Tony Blair tried to keep the Millennium Dome open after the end of 2000 despite warnings about the cost, the chairman of the Dome Management Company says.
The Dome cost £2m a week to keep open
David James had told the Millennium Commission it would cost £2m a week to keep open, even if people kept coming.
Mr James had managed to salvage some £25m of the £628m of lottery money laid out and the Commission was determined to keep hold of this money, he said.
Since the Dome closed as the Millennium Experience it has stayed mainly empty.
The prime minister's call to keep the building open came just two weeks before it was due to close, when the buyer had pulled out.
Mr James told BBC Radio 4's Today programme: "Tony Blair said, 'Look, figures have improved. Why don't we keep it open a few more months and see what happens'. But the Millennium Commission refused."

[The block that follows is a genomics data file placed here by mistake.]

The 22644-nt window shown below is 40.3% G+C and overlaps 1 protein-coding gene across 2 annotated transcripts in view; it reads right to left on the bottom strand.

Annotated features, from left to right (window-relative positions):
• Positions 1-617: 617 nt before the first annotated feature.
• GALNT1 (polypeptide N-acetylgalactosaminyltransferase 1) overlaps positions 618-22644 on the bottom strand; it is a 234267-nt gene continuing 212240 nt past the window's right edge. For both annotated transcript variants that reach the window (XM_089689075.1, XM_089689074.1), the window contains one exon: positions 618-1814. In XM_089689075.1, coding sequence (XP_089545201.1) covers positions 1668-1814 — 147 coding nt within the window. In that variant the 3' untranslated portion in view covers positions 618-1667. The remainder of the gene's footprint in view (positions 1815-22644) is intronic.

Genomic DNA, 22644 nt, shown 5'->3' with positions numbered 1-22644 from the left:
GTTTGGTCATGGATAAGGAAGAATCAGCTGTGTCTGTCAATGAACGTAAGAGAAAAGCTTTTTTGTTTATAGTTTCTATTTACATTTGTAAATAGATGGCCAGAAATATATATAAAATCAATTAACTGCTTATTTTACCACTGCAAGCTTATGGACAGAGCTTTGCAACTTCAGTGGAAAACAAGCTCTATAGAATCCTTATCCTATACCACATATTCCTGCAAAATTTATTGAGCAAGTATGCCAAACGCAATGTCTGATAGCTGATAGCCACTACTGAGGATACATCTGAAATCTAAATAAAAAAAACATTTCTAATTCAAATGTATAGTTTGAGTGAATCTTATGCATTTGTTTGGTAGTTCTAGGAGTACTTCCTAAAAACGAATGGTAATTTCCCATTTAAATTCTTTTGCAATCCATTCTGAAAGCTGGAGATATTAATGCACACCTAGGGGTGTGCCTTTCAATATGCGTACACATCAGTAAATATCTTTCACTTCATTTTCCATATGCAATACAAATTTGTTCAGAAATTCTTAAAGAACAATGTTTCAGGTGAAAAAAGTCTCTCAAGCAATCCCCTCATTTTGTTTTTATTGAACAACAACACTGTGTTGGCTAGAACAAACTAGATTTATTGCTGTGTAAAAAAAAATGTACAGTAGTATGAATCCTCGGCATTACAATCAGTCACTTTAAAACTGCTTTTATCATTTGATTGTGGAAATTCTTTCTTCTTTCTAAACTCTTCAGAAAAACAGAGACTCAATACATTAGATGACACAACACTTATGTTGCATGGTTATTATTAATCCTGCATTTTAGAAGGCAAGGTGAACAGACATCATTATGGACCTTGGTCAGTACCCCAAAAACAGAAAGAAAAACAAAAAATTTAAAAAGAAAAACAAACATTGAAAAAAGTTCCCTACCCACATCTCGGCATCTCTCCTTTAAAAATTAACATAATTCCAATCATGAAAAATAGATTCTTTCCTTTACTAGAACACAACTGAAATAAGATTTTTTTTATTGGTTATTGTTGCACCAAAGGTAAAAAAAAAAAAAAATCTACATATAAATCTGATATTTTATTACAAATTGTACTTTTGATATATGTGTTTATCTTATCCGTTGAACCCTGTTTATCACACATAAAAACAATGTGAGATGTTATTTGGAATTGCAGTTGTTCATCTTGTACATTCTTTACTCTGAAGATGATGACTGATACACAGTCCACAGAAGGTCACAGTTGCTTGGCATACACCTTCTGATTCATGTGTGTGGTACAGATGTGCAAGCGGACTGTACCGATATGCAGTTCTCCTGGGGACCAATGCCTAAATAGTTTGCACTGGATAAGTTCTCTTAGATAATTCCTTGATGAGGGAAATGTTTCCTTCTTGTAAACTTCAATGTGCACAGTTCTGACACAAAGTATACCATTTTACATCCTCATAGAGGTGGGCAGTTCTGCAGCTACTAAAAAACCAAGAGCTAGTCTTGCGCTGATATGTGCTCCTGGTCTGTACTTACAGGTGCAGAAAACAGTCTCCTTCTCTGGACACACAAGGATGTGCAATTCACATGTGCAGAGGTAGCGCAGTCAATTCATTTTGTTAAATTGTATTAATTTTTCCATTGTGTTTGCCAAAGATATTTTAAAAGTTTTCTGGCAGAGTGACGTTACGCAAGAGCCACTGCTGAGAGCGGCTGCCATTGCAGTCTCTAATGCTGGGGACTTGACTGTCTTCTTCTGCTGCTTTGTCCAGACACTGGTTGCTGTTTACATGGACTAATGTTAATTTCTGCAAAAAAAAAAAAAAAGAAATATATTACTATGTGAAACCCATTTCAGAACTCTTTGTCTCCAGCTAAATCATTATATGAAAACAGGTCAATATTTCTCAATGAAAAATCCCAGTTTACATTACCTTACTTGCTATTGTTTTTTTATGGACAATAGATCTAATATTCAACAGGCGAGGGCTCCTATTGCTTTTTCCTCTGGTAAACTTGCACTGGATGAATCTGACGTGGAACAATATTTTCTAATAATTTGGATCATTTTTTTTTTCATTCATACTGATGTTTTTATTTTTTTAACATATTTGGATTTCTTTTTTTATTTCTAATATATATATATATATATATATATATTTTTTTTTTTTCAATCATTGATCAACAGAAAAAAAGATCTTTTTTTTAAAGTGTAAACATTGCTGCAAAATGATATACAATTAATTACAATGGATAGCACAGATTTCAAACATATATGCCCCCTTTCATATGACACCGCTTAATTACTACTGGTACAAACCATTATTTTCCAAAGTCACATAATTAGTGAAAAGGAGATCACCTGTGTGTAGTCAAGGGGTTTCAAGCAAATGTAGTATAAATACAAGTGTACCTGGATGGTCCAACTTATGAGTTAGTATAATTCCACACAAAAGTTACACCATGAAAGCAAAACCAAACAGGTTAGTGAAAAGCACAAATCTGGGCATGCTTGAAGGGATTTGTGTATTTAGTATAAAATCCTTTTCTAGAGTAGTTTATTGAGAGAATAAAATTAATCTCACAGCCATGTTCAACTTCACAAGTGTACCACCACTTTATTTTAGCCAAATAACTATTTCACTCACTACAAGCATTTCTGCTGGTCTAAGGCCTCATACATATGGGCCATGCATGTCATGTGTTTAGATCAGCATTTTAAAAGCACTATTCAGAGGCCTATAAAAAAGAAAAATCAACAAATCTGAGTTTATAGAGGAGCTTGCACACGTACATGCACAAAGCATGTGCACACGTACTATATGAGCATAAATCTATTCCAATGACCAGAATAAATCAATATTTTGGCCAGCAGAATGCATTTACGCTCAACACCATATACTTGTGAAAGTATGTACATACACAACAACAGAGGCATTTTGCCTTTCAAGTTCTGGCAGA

The building is currently leased by theme park operator Elliot Hall's Capital Entertainment Limited, which is hosting an event called Winter Wonderland 2003.
The event encompasses more traditional attactions than the Dome's former "zones", including a giant big wheel, log flume and inverted "Tsunami" rollercoaster. There is also an ice rink, cartoon cinema and a traditional German winter market.